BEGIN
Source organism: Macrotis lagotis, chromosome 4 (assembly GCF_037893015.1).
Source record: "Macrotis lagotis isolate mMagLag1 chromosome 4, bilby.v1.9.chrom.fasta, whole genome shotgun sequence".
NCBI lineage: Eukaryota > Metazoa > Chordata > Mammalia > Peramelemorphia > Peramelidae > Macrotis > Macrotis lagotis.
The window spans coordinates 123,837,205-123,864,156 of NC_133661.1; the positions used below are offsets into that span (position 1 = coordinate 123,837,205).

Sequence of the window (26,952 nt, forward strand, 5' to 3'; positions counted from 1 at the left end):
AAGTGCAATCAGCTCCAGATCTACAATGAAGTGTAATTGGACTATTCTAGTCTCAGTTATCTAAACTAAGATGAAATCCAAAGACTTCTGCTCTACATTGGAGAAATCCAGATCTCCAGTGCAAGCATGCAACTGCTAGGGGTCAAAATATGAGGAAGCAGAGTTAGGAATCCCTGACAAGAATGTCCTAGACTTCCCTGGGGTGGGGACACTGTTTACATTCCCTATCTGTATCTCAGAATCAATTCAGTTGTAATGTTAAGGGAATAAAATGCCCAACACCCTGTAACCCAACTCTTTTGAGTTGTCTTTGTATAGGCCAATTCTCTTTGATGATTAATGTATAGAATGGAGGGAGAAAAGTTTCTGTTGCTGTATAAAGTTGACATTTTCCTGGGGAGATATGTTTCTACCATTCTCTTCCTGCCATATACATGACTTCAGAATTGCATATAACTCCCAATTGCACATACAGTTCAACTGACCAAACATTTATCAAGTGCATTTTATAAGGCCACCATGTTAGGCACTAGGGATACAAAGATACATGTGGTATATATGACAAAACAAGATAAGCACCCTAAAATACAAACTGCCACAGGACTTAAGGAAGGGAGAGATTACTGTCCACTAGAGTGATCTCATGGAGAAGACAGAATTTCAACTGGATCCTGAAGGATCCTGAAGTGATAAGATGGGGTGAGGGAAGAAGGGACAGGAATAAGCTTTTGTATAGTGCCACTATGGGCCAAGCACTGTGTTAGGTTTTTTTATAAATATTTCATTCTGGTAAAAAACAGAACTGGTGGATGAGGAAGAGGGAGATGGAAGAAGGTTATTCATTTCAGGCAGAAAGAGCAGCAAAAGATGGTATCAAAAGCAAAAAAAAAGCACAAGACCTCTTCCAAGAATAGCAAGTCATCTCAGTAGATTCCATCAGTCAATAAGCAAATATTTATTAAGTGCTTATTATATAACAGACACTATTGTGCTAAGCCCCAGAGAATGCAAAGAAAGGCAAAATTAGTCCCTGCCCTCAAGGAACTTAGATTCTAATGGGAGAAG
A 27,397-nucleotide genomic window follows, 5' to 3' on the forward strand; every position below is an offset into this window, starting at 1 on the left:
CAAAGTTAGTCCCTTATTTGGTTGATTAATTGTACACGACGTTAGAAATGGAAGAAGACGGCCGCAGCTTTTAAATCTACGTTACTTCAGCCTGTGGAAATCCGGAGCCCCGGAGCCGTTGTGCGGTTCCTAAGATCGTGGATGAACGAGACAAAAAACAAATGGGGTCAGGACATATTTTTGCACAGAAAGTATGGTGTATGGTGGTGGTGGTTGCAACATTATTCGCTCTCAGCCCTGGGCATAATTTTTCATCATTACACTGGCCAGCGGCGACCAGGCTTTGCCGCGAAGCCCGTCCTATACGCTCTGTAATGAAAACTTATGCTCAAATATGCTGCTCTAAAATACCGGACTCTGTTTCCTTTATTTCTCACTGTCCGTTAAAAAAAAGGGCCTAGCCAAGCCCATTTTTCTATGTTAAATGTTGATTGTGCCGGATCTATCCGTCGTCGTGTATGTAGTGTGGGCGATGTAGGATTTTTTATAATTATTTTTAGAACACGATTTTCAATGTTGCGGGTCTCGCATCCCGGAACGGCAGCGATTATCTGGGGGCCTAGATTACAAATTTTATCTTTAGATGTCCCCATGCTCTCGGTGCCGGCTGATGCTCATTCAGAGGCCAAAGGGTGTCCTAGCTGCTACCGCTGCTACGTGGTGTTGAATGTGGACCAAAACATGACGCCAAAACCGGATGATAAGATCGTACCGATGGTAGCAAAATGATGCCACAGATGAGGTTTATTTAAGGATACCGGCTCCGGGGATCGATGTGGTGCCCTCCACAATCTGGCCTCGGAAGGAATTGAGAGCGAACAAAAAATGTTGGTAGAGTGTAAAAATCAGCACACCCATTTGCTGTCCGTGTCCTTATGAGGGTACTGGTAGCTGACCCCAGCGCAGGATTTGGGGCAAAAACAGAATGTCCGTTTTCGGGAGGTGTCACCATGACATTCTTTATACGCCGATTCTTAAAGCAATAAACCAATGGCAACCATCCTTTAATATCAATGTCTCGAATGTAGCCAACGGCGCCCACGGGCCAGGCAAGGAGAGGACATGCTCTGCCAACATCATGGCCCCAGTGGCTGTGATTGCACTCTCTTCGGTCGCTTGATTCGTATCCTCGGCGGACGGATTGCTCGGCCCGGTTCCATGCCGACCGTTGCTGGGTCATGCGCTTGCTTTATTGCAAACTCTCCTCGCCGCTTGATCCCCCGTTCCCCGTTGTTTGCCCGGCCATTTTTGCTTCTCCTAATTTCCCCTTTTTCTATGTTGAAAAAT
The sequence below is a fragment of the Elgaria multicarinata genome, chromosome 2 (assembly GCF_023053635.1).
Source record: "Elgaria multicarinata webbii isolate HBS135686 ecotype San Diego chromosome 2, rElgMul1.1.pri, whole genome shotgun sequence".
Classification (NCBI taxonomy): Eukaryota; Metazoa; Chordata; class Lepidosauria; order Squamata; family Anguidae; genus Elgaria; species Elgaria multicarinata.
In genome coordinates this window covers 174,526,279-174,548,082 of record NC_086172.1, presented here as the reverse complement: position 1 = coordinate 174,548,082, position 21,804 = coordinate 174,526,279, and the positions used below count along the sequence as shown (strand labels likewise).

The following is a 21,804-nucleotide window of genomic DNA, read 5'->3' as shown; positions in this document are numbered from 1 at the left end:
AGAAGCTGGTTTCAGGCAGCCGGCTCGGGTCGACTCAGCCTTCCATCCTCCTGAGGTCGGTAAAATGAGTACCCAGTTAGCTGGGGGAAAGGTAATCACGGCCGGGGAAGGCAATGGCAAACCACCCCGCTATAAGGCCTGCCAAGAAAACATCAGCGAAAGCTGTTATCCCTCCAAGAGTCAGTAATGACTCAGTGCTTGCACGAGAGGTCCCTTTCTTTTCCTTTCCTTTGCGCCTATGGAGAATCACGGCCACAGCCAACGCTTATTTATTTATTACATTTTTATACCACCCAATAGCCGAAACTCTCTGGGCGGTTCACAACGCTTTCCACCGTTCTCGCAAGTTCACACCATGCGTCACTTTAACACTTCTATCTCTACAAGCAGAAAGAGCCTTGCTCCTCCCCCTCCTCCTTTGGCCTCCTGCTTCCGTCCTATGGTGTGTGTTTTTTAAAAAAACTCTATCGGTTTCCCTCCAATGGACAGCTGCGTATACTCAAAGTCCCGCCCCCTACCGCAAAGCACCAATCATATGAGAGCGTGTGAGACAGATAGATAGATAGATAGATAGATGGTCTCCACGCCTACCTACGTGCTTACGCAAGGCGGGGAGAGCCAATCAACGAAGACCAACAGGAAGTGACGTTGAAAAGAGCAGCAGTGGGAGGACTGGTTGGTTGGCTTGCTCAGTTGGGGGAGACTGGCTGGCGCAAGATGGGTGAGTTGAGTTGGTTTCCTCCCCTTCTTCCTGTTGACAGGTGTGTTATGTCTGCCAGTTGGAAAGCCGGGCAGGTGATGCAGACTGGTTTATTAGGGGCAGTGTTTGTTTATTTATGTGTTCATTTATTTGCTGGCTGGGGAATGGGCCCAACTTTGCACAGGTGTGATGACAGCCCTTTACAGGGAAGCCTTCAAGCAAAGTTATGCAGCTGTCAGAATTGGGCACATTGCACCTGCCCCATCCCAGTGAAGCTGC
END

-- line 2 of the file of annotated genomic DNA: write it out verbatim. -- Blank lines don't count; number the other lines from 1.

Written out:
Source record: "Macrotis lagotis isolate mMagLag1 chromosome 4, bilby.v1.9.chrom.fasta, whole genome shotgun sequence".